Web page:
Damage from a $750,000 fire last Wednesday at the National Weather Service headquarters in Silver Spring could have been reduced if the federal government had followed its own fire- and life-safety standards, the head of the General Services Administration says.
Administrator Gerald P. Carmen said last Friday that a recent internal memorandum from GSA fire protection engineers cited two key recommendations--installation of sprinklers and removal of highly flammable ceiling panels--that were not followed three years ago at the Gramax Building, 8060 13th St.
The memo said these "items are some of the most serious and if corrected would have significantly limited the damage." GSA is the leasing agent for government agencies.
"We don't know what could have happened if we followed our own regulations; we only know what did happen because we didn't follow those standards," Carmen said. "From now on, all deviations from the fire-safety code have to come through my office."
The fire destroyed the 13th floor and part of the 14th floor of the Gramax building. No one was injured.
Regional GSA leasing branch chief Arthur M. Turowski said yesterday the "sprinklers were negotiated away" when a new five-year lease was drawn up in 1982 because the building owners "hotly said they didn't want to install them." The 155,000-square-foot building is leased from Plaza Realty Investors of Forest Hills, N.Y., for $1.75 million a year.
Federal documents do not show that GSA actually asked Plaza Realty negotiating partner Albert Ginsberg to include sprinklers. Ginsberg could not not be reached for comment yesterday.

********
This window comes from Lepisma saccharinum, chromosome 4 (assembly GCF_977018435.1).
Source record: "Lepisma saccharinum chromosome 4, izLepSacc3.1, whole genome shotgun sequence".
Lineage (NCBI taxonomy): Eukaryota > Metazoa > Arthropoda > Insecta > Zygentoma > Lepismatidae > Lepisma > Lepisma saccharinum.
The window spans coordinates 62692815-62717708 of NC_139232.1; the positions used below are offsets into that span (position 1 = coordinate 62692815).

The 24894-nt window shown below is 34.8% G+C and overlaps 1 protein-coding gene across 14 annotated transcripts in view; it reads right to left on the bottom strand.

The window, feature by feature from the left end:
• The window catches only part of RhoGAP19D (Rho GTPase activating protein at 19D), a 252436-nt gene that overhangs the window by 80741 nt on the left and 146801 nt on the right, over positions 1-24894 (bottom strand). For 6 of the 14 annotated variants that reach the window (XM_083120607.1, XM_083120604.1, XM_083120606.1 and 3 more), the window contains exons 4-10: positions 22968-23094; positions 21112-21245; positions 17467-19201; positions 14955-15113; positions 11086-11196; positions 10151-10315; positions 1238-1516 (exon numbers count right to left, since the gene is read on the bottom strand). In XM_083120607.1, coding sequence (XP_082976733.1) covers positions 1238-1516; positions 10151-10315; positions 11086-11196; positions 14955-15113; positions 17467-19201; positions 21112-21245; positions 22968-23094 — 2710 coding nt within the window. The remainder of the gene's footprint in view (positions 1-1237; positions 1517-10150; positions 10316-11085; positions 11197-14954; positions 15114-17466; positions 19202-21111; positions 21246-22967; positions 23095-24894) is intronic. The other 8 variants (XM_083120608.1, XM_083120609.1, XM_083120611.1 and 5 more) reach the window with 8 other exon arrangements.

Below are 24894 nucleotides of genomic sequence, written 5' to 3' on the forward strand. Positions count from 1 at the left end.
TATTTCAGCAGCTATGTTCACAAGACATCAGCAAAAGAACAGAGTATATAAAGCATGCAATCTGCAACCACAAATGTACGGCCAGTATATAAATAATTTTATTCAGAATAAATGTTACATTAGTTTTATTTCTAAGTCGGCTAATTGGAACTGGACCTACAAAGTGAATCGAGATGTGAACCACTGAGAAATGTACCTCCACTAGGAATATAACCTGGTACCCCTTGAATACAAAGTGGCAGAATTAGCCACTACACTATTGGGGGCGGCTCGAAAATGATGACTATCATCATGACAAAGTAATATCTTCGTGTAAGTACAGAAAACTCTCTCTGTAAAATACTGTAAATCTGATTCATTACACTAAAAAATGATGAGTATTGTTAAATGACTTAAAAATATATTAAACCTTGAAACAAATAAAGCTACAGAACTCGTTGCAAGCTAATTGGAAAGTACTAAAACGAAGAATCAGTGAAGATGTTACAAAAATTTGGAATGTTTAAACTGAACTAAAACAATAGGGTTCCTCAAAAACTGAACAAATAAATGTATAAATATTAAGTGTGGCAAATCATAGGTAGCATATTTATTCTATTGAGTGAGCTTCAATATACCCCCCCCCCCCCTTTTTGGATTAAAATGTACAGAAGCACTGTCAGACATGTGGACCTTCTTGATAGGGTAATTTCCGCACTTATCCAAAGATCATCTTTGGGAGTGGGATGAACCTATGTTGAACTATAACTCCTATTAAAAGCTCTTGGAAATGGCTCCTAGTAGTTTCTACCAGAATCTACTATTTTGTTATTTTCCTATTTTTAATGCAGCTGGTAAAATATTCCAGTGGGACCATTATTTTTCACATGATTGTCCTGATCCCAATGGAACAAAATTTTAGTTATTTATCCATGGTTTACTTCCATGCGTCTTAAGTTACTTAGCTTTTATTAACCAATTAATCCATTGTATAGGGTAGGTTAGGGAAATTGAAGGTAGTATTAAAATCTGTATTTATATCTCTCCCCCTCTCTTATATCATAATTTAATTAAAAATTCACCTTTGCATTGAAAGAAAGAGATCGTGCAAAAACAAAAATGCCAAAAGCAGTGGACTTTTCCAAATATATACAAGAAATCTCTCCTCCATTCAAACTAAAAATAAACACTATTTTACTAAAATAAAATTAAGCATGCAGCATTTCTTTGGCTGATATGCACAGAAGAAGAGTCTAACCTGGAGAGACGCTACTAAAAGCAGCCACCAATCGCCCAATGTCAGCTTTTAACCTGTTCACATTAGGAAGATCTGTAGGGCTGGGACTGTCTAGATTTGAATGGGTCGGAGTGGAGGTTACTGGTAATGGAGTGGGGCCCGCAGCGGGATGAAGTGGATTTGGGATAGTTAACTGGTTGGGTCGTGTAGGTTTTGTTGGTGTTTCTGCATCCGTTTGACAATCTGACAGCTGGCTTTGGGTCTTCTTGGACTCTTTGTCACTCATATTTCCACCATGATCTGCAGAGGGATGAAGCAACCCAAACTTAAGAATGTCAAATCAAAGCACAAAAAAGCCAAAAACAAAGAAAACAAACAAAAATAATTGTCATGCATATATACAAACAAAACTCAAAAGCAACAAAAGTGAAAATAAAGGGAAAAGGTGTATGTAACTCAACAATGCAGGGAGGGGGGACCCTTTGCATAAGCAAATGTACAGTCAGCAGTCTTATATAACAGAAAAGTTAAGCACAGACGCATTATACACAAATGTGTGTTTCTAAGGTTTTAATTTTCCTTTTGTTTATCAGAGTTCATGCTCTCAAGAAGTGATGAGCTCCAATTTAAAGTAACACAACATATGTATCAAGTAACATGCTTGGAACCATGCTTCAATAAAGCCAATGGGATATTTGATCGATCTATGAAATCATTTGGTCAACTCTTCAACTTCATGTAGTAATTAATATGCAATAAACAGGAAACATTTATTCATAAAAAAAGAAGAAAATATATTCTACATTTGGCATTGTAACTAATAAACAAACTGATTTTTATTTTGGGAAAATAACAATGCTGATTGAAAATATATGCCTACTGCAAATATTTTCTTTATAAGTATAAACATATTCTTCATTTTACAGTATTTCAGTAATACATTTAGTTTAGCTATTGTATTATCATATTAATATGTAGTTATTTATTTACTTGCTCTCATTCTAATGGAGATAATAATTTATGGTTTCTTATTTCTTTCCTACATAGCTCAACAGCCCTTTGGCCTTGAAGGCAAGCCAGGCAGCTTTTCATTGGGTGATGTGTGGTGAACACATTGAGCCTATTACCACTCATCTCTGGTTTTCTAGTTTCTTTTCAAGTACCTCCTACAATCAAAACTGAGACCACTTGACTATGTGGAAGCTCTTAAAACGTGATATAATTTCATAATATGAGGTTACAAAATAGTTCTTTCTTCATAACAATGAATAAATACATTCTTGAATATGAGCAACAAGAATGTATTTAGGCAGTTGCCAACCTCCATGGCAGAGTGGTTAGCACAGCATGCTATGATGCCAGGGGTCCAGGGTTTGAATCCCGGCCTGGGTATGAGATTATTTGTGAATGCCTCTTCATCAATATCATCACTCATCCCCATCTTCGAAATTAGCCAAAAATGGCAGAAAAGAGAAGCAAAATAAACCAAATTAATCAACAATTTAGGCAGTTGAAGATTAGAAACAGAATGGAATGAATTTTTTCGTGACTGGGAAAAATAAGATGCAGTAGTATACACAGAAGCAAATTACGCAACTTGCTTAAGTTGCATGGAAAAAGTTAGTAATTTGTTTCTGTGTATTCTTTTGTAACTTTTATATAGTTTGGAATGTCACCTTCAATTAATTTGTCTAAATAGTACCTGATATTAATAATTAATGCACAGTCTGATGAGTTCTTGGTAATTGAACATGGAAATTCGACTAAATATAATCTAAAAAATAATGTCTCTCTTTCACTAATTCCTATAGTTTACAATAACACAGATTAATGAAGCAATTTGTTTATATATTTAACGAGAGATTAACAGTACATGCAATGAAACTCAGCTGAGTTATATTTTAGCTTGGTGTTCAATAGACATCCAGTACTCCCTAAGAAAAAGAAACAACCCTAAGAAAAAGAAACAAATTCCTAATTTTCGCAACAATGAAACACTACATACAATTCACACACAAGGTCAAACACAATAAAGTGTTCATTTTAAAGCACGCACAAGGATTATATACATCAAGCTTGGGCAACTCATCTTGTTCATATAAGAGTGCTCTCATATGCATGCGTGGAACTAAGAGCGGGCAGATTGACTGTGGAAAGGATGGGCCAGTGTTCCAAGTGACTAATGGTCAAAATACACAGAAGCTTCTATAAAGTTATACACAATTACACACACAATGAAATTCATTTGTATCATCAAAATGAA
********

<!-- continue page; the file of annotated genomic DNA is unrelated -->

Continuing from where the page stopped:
The March 1982 lease did require the firm to replace the flammable panels by September 1982, but the panels are still there, according to GSA.
A 3-year-old safety report on the building says the "ceiling finish in major portions of the building consists of low density combustible fiberboard tiles. These tiles neither comply with GSA Firesafety Criteria nor the local building code for interior finish and must be removed."
As recently as last June 23, GSA leasing agent Douglas B. Foster told Ginsberg in a letter that an inspection showed the panels were still in place, there was insufficient emergency lighting and fire doors were not in place on the first floor.
"The deadlines expired long ago and promises that the items would be completed were to no avail," Foster wrote, indicating GSA would begin to contract for the work itself. "We can no longer rely upon your promises."
Before GSA got started, the fire occurred.
GSA fire- and life-safety investigator David W. Frable, who did the original fire-safety study three years ago and coauthored last week's memo to Carmen, said that "allowing the ceiling tiles to remain helped the fire spread last week."
"We did nothing wrong," Turowski said. "It was our policy to consider whether we could get various fire- and life-safety improvements into the lease, and we got the building owner to do many of the ones we wanted."
Government documents also show GSA leasing agents asked Plaza Realty to make hundreds of fire-safety, life-safety and maintenance repairs. Although most of the smaller items have been corrected, GSA said the firm had "a poor track record" for fixing things promptly.
Frable's 1980 report said "a building of this height is required to be fully protected with an automatic sprinkler system. An option would be to remove government occupants from the 12th through 14th floor." In 1981, National Oceanic and Atmospheric Administration facilities chief Ronald L. Newsom said the Weather Service was ready to move if GSA said the word.
Although it didn't affect negotiations on the Gramax Building, Public Buildings Commissioner Richard O. Haase since has abandoned requirements that sprinklers be installed in old high-rise office buildings of 12 or more stories. Sprinklers are required in all new buildings.
Regional Buildings Commissioner James G. Whitlock said the requirement was eliminated to streamline leasing procedures.